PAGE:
4. Evaluation
We used a neural network to extract the features of the faces. Feature extraction takes 128 bytes for each face and then finds the weights greater than zero from the original image with their corresponding indices and finds the other weights of the identities with the corresponding indices of the original image. The process of selecting weights larger than zero with their corresponding indices is called a filter process where the dimensional of the vector will be reduced to half of 128 bytes. After that, the distance of the filtered bytes of the original image with the bytes of each identity in the same indices of the original image is calculated to find the minimum number. The minimum number will refer to the identity of the original image. We evaluated the network on the Labeled Faces in the Wild and YTF [26] datasets.These two datasets have been used in most previous works which got a stateoftheart results in their evaluation process. We achieved good results on these two datasets.
In the evaluation process, we extracted the features of each image in the dataset where each image has 128 features and stored them in a separate file. Then, we divided the weights into blocks by dividing the total weights by 128 to find the number of identities as in (7). Each block will contain 128 weights and will be treated as a single block for a single identity:
For the original image that we want to identify it, we extracted its 128 features using our model and passed these features to the filter to find the most important features for representation and reduce the dimensionality to the half. After choosing the positive values of each feature of the original image and taking their corresponding indexes, we will extract the features of each block from the features of the dataset according to the indexes of the positive features of the original image as in the following equation: where is the indexes of the filter weights of the original image and the values of are indexed from 0 to half of 128. is the weight of the identity . Finally, we applied (6) to identify the image.
5. Experiments
5.1. Dataset
We have used Celeb Faces Attributes Dataset (CelebA) as the training faces in our training. It consists of 10,177 identities and 202,599 faces. Before training, we extract the face of each image in the dataset using a face detector and then we resized it to the input size of our neural networks which is 96 × 96 × 3 pixels.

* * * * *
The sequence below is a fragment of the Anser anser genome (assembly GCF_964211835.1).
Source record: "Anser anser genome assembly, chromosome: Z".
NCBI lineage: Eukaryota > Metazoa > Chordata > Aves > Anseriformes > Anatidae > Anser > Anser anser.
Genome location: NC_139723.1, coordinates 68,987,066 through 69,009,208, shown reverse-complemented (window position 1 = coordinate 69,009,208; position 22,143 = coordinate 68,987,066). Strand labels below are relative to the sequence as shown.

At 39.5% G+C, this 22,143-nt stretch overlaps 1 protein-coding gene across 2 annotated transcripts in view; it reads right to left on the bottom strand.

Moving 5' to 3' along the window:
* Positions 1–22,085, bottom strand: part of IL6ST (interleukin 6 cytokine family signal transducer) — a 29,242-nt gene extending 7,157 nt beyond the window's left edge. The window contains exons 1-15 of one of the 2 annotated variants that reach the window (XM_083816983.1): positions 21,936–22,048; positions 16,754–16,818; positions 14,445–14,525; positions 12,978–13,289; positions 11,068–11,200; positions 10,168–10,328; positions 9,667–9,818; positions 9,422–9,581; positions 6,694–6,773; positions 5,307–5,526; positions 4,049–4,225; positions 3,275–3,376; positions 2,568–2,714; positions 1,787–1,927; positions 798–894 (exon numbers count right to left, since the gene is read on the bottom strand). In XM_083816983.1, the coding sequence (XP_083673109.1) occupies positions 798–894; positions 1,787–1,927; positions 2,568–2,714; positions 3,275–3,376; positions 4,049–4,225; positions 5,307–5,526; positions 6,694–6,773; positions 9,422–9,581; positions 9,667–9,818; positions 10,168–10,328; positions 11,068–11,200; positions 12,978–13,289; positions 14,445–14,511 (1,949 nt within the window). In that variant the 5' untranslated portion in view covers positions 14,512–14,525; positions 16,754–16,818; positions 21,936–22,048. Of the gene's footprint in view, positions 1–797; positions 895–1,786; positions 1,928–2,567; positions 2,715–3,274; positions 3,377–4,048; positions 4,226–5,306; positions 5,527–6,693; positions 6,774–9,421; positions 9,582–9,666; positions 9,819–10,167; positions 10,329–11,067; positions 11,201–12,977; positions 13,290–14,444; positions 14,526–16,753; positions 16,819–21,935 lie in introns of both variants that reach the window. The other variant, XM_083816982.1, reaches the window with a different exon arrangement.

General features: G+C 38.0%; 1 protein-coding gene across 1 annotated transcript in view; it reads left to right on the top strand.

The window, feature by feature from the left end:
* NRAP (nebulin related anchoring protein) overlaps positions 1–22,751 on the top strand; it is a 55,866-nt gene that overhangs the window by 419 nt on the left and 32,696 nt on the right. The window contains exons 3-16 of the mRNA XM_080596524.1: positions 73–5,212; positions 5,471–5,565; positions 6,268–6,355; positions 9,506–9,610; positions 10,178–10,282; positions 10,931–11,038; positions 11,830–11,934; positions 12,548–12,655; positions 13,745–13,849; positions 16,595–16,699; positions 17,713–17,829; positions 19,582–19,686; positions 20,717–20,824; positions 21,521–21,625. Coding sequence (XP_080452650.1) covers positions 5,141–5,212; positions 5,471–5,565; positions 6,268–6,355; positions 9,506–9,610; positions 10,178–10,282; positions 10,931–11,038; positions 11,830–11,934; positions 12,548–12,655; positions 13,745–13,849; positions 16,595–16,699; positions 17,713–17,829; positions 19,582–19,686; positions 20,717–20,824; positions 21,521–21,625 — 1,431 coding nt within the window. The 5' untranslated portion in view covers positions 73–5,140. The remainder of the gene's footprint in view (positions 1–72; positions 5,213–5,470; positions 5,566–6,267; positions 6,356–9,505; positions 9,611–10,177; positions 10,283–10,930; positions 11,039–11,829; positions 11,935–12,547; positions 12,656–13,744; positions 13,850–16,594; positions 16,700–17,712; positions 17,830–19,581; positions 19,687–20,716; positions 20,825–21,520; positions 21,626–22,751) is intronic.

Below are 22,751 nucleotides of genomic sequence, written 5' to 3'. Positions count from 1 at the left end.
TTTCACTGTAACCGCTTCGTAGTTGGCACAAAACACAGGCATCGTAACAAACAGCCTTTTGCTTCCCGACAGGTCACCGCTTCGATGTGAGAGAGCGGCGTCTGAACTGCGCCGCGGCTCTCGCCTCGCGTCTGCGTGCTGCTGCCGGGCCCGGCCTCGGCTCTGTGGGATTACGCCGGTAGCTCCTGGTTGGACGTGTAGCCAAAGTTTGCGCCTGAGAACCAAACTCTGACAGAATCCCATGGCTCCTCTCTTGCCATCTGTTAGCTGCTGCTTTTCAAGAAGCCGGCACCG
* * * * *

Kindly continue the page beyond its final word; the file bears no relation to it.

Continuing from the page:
LFW and YTF datasets used in the evaluation process. LFW is a database of face photographs for studying the problem of unconstrained face recognition. This database contains 13,233 images of 5,749 people detected and centered by the Viola–Jones face detector and collected from the web. YTF is a database of face videos designed to be used for studying the problem of unconstrained face recognition in videos. This dataset contains 3,425 videos of 1,595 different people downloaded from YouTube. The shortest video contains 48 frames while the longest video contains 6,070 frames.
5.2. Various Dimensionalities
Various embedding dimensionalities were explored in previous studies [14], and accordingly, the dimension 128 has been selected as it gives the best accuracy. The comparison between four embedding dimensionalities, 64, 128, 256, and 512, shows that the difference in the performance is small. In this study, we explored the best dimensionality, i.e., 128, before and after applying the filter. After applying the filter to the dimension of 128, the dimensionality has reduced to the half of 128 with higher accuracy of the dimension of 128 by using our new algorithm.
5.3. Acknowledge Base Identities
In order to increase the number of identities without looking at the picture of any identity in the dataset again, acknowledge base model has been created to save the features of each identity. The features of any new identity will be saved in the acknowledge base model. This acknowledge base model will be used to know any other unseen face picture to predict the identity.
5.4. Effect of Face Detection
Most of the face detection frameworks have shown good results in face detection, whereas there are still some limitations. Many faces have not been detected incorrectly using the most widely framework used for face detection. This limitation can affect negatively the results. Therefore, face detection still needs some improvements.
5.5. Performance on LFW and YTF